How Psychologists Can Help with Managing Heart Disease

Red fabric heart hand-stitched onto beige burlap backgroundHeart disease is a major chronic illness in the United States, affecting more than 26 million people. According to the Centers for Disease Control and Prevention, heart disease is the leading cause of death for both men and women. Some risk factors associated with heart disease, such as being overweight and smoking, can be controlled through lifestyle and behavior choices.

Having a heart attack or being diagnosed with heart disease can be a life-changing event. And, it can be challenging emotionally to make necessary lifestyle changes to help live a heart-healthy life.

Seeing a psychologist about heart disease

Altering eating habits, managing stress and following the treatment plan your health provider prescribes all at once can be overwhelming. Psychologists can help people with heart disease find ways to make these lifestyle changes and address emotional reactions such as anxiety. Licensed psychologists also have the professional training and skills to treat individuals suffering from depression.

Psychologists work with individuals, families and groups in private practice or as part of a health care team. Sometimes psychologists will work with heart disease patients who have been referred by a cardiologist, dietician or other health care professional.

In working with a psychologist, you can expect to discuss your overall physical and emotional health, your health beliefs and behaviors. You will also discuss how much you understand about heart disease and your specific diagnosis.

A psychologist can provide support and help you deal with any setbacks, develop new skills and change unhealthy behaviors. You and your psychologist will work together, sometimes along with your cardiologist to decide what treatment options are best suited for you.

Heart disease and depression

According to the American Heart Association 33 percent of heart attack patients develop some degree of depression. Symptoms of depression like fatigue and feelings of worthlessness can cause people to ignore their treatment and engage in unhealthy behaviors such as overeating or refusing to take medications. Studies show treating depression makes it easier for people with heart disease to follow long-term treatment plans and make appropriate changes to their lifestyle.

Getting the support you need

Without a strong support system, it can be difficult to make lasting behavior changes. Research shows that as many as two-thirds of heart disease patients may revert back to behaviors that contributed to their heart attack a year later. Working with a psychologist or attending a support group for people with heart disease can help keep you on track and prevent you from returning to old behaviors.

Steps to a heart-healthy lifestyle

Group of smiling friends lined up, all wearing identical heart t-shirtsConsider the following steps to help live a heart-healthy lifestyle:

Get Active.

Exercise is an important part of a heart-healthy lifestyle. Regular exercise can help keep arteries flexible and open, reducing the chance for blockage. Talk to your cardiologist and a psychologist about an exercise plan that is right for you. To get started, try taking a short walk or using the stairs instead of the elevator to get started.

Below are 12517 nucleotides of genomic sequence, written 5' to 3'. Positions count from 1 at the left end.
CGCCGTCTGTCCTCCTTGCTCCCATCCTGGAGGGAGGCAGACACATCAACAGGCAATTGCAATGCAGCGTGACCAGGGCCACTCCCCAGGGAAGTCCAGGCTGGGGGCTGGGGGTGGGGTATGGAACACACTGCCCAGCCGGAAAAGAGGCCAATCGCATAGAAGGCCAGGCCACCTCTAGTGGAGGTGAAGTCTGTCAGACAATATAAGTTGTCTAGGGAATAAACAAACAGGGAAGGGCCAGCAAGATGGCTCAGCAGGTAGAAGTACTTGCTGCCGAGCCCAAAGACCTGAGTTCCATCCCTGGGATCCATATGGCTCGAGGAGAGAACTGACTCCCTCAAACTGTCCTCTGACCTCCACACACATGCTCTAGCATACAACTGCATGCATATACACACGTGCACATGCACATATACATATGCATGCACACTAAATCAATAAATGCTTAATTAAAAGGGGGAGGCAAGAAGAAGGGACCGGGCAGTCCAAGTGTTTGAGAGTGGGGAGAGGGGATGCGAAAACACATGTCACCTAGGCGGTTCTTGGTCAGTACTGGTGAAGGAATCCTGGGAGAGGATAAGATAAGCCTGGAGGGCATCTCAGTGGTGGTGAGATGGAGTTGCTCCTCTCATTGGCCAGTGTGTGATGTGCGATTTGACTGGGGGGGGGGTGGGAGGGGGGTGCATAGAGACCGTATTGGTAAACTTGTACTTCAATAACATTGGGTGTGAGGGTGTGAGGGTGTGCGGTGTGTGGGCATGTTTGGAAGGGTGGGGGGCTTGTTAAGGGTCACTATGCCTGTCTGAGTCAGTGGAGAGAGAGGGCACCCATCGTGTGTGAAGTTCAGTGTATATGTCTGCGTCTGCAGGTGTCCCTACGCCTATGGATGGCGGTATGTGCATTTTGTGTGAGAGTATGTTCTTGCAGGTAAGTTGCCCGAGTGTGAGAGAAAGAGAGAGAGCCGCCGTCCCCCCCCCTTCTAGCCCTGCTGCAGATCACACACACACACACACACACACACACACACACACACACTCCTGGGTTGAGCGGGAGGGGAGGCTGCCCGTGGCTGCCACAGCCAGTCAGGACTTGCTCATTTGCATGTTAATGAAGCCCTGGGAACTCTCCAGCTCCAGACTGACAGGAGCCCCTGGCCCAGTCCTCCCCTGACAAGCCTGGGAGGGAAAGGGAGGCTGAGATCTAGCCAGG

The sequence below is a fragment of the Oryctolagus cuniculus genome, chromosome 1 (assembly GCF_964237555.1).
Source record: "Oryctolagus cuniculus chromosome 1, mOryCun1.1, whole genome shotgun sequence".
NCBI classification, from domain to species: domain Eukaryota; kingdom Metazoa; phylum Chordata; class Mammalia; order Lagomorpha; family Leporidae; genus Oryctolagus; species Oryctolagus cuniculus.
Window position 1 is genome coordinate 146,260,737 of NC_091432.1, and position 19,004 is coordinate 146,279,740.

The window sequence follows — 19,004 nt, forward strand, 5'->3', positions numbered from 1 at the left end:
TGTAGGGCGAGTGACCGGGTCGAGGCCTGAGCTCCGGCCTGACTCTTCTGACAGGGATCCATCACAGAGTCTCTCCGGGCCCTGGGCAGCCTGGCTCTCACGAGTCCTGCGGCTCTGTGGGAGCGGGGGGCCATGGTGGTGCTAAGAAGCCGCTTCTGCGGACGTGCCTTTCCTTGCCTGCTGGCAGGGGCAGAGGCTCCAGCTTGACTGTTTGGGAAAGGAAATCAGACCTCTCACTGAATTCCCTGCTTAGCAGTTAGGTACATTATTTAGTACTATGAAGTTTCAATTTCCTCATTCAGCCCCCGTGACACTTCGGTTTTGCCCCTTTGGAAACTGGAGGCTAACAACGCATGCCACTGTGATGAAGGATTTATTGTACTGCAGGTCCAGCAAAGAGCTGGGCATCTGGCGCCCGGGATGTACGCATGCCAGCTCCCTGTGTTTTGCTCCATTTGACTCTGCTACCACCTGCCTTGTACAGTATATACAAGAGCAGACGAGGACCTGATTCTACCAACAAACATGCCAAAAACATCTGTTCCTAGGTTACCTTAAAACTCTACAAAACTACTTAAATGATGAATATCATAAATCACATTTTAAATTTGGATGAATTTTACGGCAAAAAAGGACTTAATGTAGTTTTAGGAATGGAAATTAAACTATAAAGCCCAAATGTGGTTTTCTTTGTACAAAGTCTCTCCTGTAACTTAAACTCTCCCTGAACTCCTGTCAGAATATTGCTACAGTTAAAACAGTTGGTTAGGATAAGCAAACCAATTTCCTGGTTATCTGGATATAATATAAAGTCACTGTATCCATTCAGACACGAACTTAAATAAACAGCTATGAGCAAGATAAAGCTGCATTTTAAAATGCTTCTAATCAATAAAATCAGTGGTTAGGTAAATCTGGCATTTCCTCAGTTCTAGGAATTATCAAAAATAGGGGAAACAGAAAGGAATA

Eat well.

A healthy diet is essential to maintaining your new lifestyle. Focus on developing healthy eating habits that become part of your everyday life. For example, choose grilled instead of fried food.

Manage stress.

Research shows that stress can contribute to many different health problems, including increased risk of heart disease. Regulating stress is an important part of preventing and treating heart disease. Studies have shown that if you learn to manage your stress you can better control your heart rate and blood pressure.

Recognize how you deal with your emotions.

After a heart attack, you may experience depression, anxiety or added stress. It is important to acknowledge and address any negative emotions and distress to help with your recovery and maintain good health.

Accept support.

Getting help from friends and family can go a long way in aiding your recovery. Research shows that people with greater social support build their resilience and experience less depression and anxiety. Friends and family are often eager to offer support, but are not always sure how they can help. It can be a huge boost when others run a few errands for you, take you to your doctor’s appointments or just lend you their ears.

Avoid burnout.

Keeping up with your prescriptions, exercising regularly and making healthy food choices can feel overwhelming. Research shows that people with heart disease may experience burnout at some point. Burnout can make you feel mentally and physically drained and can negatively affect your efforts to change your lifestyle. To lessen burnout, keep in mind that small steps can lead to long-term change. Remind yourself that you are moving in a healthier direction and take time to celebrate your efforts.

The American Psychological Association gratefully acknowledges Robert Allan, PhD, clinical assistant professor of psychology in medicine, Weill Cornell Medical College, Teri L. Bourdeau, PhD, ABPP, clinical assistant professor of behavioral sciences and director, Behavioral Health Services, Oklahoma State University and Matthew M. Burg, PhD, associate clinical professor of medicine, Center for Behavioral Cardiovascular Health, Columbia University Medical Center, for contributing to this fact sheet.

This article was reprinted with permission by the American Psychological Association (APA).

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